I remembered rather enjoying this in the cinema, but it really didn't take a second watch when it was on telly last night. It was like having a comic book read to you by the s-l-o-w-e-s-t r-e-a-d-e-r i-n t-h-e w-o-r-l-d.

Share this post


Link to post
Share on other sites
I could always be wrong though and I'll certainly give Vertigo another viewing. If there are many films out there that could change my view on the "Golden Age of studio film-making", please name them and I'll give them a look. :(

It's hard to give recommendations that aren't just a paraphrase of the standard critics' lists, or are too strongly influenced by my own tastes, especially to someone who's put themselves so far beyond the pale by slaying Kim Novak, the sacred cow.

Perhaps a useful way of prompting recommendations would be if you list some modern films you like, which might suggest some interesting old-time alternatives?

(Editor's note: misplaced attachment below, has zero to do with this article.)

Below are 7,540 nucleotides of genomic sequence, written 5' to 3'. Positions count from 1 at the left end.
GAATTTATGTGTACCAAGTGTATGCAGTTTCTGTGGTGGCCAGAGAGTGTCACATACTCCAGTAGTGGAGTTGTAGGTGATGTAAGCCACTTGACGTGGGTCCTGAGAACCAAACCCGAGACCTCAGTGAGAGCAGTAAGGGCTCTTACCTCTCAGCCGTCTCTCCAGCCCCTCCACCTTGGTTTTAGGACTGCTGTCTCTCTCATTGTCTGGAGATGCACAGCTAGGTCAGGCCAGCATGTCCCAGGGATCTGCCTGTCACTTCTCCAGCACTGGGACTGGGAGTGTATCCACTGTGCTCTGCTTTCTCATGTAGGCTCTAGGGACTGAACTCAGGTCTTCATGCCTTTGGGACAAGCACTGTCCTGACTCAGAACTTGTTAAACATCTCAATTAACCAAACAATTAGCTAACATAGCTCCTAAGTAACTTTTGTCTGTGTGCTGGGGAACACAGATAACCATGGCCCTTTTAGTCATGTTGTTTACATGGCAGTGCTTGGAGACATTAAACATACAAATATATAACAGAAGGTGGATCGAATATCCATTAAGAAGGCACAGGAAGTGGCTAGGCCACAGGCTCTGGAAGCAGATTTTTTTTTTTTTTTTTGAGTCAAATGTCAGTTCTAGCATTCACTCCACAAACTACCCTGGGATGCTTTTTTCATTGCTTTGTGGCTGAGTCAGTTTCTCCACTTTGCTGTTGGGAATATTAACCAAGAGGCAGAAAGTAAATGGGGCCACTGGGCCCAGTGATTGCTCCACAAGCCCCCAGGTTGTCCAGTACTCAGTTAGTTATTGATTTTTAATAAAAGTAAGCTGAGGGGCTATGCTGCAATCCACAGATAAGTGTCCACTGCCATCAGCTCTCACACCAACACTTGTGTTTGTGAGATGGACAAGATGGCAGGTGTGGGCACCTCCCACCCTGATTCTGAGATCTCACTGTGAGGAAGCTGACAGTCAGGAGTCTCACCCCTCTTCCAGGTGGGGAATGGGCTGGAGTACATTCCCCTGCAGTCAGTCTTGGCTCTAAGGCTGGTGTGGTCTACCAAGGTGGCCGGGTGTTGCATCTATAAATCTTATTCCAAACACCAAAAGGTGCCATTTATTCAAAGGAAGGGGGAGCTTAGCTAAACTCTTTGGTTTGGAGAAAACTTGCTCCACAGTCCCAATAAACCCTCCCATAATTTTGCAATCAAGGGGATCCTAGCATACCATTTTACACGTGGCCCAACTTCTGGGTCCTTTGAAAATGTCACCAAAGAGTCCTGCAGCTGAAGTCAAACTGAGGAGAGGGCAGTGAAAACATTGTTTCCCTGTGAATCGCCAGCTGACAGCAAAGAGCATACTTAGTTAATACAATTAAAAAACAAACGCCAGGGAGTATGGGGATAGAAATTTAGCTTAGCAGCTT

Share this post


Link to post
Share on other sites

I watched The Signal last night, but I didn't really like it. It feels like it's the result of a cinematic exquisite corpse experiment, and the fact that it isn't doesn't do it any favours - it's all over the place. There are a few funny moments, that's when it's at its most effective - but it overdoes those before too long. It'd probably be better left to a single director rather than three. i wouldn't bother watching it again.

I also caught the original Stepford Wives on late night TV, and that's still awesome. The malfunction in the kitchen gets funnier every time, but elsewhere the film does retain a good sense of menace and - well, intrigue's not the word but it'll have to do as it's nearly lunchtime. Of course when it means to be funny it succeeds, too. It's a great bundle of satire, social commentary and horror.

Share this post


Link to post
Share on other sites